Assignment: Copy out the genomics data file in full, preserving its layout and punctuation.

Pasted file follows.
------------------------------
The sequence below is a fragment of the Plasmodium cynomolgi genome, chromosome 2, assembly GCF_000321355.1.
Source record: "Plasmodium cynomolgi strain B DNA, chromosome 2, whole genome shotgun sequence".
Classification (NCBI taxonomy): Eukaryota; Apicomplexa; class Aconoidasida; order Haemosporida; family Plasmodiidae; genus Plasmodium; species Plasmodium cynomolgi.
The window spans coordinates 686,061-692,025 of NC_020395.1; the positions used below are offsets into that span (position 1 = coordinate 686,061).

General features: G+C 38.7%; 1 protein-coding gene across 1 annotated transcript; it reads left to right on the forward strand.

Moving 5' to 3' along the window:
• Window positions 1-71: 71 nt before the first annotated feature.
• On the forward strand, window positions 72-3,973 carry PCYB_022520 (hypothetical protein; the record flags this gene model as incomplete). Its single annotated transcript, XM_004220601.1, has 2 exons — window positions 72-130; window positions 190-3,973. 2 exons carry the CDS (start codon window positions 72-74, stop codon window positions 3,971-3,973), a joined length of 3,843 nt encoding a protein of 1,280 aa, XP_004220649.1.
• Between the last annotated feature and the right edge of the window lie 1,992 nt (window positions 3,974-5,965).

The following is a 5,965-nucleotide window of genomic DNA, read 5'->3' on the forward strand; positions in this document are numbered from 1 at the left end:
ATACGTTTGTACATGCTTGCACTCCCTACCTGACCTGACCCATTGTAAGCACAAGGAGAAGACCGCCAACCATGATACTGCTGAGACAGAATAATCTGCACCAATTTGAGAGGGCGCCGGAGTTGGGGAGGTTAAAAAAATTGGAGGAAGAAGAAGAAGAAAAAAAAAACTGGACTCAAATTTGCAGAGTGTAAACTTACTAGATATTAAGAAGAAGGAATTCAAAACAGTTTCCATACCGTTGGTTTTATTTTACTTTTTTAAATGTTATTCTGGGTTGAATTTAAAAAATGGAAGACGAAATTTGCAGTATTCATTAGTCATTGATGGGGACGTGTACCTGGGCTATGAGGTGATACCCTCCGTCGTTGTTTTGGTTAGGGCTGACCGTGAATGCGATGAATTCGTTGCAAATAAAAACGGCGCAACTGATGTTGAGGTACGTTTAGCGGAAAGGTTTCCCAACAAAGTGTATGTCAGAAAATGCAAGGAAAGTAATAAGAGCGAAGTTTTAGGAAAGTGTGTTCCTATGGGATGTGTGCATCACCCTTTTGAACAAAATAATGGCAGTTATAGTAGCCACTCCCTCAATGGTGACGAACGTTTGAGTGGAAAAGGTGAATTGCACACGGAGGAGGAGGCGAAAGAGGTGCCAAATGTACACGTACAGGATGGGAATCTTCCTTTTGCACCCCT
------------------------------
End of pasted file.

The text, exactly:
The sequence below is a fragment of the Plasmodium cynomolgi genome, chromosome 2, assembly GCF_000321355.1.
Source record: "Plasmodium cynomolgi strain B DNA, chromosome 2, whole genome shotgun sequence".
Classification (NCBI taxonomy): Eukaryota; Apicomplexa; class Aconoidasida; order Haemosporida; family Plasmodiidae; genus Plasmodium; species Plasmodium cynomolgi.
The window spans coordinates 686,061-692,025 of NC_020395.1; the positions used below are offsets into that span (position 1 = coordinate 686,061).

General features: G+C 38.7%; 1 protein-coding gene across 1 annotated transcript; it reads left to right on the forward strand.

Moving 5' to 3' along the window:
• Window positions 1-71: 71 nt before the first annotated feature.
• On the forward strand, window positions 72-3,973 carry PCYB_022520 (hypothetical protein; the record flags this gene model as incomplete). Its single annotated transcript, XM_004220601.1, has 2 exons — window positions 72-130; window positions 190-3,973. 2 exons carry the CDS (start codon window positions 72-74, stop codon window positions 3,971-3,973), a joined length of 3,843 nt encoding a protein of 1,280 aa, XP_004220649.1.
• Between the last annotated feature and the right edge of the window lie 1,992 nt (window positions 3,974-5,965).

The following is a 5,965-nucleotide window of genomic DNA, read 5'->3' on the forward strand; positions in this document are numbered from 1 at the left end:
ATACGTTTGTACATGCTTGCACTCCCTACCTGACCTGACCCATTGTAAGCACAAGGAGAAGACCGCCAACCATGATACTGCTGAGACAGAATAATCTGCACCAATTTGAGAGGGCGCCGGAGTTGGGGAGGTTAAAAAAATTGGAGGAAGAAGAAGAAGAAAAAAAAAACTGGACTCAAATTTGCAGAGTGTAAACTTACTAGATATTAAGAAGAAGGAATTCAAAACAGTTTCCATACCGTTGGTTTTATTTTACTTTTTTAAATGTTATTCTGGGTTGAATTTAAAAAATGGAAGACGAAATTTGCAGTATTCATTAGTCATTGATGGGGACGTGTACCTGGGCTATGAGGTGATACCCTCCGTCGTTGTTTTGGTTAGGGCTGACCGTGAATGCGATGAATTCGTTGCAAATAAAAACGGCGCAACTGATGTTGAGGTACGTTTAGCGGAAAGGTTTCCCAACAAAGTGTATGTCAGAAAATGCAAGGAAAGTAATAAGAGCGAAGTTTTAGGAAAGTGTGTTCCTATGGGATGTGTGCATCACCCTTTTGAACAAAATAATGGCAGTTATAGTAGCCACTCCCTCAATGGTGACGAACGTTTGAGTGGAAAAGGTGAATTGCACACGGAGGAGGAGGCGAAAGAGGTGCCAAATGTACACGTACAGGATGGGAATCTTCCTTTTGCACCCCT